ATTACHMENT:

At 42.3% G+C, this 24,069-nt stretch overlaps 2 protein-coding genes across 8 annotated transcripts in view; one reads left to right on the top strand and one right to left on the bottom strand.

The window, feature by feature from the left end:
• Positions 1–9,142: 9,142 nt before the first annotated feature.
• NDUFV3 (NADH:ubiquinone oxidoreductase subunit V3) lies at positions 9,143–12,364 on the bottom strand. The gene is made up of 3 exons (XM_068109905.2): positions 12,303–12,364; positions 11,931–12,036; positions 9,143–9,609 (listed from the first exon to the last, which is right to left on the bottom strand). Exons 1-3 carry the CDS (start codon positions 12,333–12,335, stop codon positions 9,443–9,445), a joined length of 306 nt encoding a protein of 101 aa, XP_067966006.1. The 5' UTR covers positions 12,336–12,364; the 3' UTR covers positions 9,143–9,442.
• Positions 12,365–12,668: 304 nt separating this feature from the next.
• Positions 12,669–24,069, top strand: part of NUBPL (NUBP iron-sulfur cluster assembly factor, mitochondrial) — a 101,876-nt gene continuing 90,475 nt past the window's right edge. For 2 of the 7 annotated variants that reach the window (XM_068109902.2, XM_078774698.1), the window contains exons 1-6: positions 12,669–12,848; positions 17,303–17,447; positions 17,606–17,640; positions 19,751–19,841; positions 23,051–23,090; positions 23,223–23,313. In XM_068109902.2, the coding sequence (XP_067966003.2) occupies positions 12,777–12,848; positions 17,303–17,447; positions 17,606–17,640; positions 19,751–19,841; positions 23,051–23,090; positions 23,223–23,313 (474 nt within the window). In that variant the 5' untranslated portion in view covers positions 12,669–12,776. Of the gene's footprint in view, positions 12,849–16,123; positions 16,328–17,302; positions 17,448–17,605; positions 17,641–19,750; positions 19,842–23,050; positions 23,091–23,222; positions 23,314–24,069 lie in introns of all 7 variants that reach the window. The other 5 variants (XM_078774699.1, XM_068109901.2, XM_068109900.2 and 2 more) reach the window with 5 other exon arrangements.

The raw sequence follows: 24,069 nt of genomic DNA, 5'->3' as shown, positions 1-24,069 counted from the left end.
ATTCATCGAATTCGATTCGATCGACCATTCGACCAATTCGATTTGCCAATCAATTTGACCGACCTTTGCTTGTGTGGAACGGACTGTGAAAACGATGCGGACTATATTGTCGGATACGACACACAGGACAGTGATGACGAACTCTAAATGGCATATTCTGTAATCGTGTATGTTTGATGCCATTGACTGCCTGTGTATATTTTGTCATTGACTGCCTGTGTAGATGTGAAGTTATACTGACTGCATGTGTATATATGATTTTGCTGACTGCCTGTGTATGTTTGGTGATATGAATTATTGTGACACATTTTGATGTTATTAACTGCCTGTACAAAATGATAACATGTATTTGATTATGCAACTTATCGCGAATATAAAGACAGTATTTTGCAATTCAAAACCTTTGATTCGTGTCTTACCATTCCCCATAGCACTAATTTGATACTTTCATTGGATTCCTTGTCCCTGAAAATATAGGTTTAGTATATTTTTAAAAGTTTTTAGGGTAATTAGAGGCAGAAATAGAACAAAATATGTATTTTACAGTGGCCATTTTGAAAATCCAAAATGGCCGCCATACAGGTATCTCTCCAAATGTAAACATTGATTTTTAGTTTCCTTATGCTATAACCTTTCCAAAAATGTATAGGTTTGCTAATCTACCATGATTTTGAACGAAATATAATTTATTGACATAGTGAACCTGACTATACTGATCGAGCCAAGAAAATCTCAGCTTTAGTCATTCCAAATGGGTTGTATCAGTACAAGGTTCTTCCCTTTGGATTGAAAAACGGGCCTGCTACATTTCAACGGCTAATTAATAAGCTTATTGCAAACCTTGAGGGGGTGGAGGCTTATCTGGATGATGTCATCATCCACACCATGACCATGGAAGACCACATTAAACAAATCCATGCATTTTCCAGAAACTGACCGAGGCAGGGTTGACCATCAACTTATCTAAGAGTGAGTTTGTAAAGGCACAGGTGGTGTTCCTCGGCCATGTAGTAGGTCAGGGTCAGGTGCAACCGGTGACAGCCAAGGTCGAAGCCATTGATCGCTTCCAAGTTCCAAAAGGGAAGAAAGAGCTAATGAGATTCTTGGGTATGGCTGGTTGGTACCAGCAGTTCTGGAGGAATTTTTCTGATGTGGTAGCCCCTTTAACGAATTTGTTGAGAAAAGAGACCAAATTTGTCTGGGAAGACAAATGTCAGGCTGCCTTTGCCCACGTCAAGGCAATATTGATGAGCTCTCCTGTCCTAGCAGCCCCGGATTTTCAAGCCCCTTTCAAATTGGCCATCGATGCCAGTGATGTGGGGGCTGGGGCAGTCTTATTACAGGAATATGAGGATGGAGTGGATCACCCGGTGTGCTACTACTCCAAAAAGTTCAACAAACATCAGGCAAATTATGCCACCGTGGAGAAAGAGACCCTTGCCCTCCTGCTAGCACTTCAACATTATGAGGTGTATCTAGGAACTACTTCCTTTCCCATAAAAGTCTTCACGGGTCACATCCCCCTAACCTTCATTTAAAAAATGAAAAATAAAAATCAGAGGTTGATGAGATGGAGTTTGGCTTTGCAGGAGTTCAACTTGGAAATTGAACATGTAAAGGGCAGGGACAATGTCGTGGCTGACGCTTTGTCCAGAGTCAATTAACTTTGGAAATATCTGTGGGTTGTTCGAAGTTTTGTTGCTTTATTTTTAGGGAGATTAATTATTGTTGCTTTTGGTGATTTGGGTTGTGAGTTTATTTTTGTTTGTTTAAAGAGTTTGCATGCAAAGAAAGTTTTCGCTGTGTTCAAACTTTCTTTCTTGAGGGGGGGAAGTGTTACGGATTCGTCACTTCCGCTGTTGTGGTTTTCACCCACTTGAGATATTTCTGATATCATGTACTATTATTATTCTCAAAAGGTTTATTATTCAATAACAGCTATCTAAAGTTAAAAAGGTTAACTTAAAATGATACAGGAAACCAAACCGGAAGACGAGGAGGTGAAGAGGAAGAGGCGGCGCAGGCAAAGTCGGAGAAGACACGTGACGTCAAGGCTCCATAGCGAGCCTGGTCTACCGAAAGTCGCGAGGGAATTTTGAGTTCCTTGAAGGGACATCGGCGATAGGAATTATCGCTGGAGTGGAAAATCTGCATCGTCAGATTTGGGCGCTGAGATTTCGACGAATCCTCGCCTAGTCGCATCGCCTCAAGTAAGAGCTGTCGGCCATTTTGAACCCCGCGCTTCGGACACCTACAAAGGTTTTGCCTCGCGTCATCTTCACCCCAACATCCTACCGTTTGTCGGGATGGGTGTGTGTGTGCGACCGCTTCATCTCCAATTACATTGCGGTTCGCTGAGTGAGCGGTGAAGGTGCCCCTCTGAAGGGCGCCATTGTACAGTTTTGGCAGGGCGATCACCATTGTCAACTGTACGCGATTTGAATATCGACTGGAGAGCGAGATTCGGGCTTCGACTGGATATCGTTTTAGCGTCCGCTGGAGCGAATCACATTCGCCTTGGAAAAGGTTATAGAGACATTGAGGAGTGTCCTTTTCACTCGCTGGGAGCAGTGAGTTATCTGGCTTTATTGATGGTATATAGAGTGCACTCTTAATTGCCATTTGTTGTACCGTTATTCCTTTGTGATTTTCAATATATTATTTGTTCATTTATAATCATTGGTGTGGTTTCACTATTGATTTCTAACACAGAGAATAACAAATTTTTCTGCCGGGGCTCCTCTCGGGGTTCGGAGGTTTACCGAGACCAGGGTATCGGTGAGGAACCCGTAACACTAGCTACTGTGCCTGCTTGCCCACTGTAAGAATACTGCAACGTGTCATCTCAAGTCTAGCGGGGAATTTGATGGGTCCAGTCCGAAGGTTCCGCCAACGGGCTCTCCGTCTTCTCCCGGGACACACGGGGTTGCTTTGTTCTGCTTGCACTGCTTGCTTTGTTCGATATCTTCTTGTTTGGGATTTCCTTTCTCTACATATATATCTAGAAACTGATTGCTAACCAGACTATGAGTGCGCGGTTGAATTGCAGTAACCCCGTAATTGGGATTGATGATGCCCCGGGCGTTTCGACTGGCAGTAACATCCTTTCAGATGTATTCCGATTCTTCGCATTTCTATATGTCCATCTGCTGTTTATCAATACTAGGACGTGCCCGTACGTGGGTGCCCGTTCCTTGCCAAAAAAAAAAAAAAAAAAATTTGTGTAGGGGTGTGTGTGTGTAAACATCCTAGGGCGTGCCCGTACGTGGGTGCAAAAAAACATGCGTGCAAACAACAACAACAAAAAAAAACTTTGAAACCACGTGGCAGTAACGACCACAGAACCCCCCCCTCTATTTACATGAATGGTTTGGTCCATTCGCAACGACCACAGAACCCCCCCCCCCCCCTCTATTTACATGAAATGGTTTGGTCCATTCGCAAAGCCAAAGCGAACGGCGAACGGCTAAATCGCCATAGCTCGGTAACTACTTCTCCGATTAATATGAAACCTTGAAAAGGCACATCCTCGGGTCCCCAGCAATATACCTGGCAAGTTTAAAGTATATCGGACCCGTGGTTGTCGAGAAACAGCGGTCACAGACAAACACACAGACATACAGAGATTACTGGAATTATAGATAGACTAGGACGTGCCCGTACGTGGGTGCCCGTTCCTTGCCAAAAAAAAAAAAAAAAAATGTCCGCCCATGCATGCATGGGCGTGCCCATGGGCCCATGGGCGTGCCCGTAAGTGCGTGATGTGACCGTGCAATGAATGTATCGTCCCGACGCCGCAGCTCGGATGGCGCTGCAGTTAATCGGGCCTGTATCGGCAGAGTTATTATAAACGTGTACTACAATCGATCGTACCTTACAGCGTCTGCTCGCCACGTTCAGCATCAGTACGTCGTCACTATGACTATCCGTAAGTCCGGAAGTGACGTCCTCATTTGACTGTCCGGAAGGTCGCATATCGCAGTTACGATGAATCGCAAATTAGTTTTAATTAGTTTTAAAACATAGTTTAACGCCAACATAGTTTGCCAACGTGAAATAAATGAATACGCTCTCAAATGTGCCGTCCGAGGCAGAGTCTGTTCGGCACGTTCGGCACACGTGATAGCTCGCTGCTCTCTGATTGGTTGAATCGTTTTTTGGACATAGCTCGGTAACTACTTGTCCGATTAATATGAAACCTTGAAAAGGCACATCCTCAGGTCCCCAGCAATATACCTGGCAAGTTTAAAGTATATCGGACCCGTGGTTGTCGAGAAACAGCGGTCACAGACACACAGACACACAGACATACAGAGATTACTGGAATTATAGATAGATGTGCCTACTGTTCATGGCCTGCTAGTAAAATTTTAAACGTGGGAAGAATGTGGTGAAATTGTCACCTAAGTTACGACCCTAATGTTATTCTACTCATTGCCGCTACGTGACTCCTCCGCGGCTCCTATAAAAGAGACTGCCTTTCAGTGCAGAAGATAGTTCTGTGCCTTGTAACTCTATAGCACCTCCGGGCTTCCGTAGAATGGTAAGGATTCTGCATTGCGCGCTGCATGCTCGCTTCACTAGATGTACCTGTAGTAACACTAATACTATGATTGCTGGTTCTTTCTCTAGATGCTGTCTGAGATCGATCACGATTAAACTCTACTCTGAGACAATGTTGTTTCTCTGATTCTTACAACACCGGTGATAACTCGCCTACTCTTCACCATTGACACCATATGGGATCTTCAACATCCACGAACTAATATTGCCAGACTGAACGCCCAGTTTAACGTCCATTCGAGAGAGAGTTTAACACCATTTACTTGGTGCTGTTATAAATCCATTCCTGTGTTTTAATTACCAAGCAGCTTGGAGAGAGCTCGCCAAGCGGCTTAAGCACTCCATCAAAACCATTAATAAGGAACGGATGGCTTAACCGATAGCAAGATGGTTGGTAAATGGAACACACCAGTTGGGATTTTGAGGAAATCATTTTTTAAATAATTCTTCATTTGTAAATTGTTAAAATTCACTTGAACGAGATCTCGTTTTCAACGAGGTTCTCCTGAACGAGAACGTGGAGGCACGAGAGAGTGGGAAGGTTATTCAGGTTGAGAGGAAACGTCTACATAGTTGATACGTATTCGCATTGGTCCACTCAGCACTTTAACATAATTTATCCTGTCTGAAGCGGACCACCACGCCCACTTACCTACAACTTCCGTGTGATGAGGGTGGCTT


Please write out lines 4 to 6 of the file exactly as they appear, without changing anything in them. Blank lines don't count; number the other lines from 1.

• NDUFV3 (NADH:ubiquinone oxidoreductase subunit V3) lies at positions 9,143–12,364 on the bottom strand. The gene is made up of 3 exons (XM_068109905.2): positions 12,303–12,364; positions 11,931–12,036; positions 9,143–9,609 (listed from the first exon to the last, which is right to left on the bottom strand). Exons 1-3 carry the CDS (start codon positions 12,333–12,335, stop codon positions 9,443–9,445), a joined length of 306 nt encoding a protein of 101 aa, XP_067966006.1. The 5' UTR covers positions 12,336–12,364; the 3' UTR covers positions 9,143–9,442.
• Positions 12,365–12,668: 304 nt separating this feature from the next.
• Positions 12,669–24,069, top strand: part of NUBPL (NUBP iron-sulfur cluster assembly factor, mitochondrial) — a 101,876-nt gene continuing 90,475 nt past the window's right edge. For 2 of the 7 annotated variants that reach the window (XM_068109902.2, XM_078774698.1), the window contains exons 1-6: positions 12,669–12,848; positions 17,303–17,447; positions 17,606–17,640; positions 19,751–19,841; positions 23,051–23,090; positions 23,223–23,313. In XM_068109902.2, the coding sequence (XP_067966003.2) occupies positions 12,777–12,848; positions 17,303–17,447; positions 17,606–17,640; positions 19,751–19,841; positions 23,051–23,090; positions 23,223–23,313 (474 nt within the window). In that variant the 5' untranslated portion in view covers positions 12,669–12,776. Of the gene's footprint in view, positions 12,849–16,123; positions 16,328–17,302; positions 17,448–17,605; positions 17,641–19,750; positions 19,842–23,050; positions 23,091–23,222; positions 23,314–24,069 lie in introns of all 7 variants that reach the window. The other 5 variants (XM_078774699.1, XM_068109901.2, XM_068109900.2 and 2 more) reach the window with 5 other exon arrangements.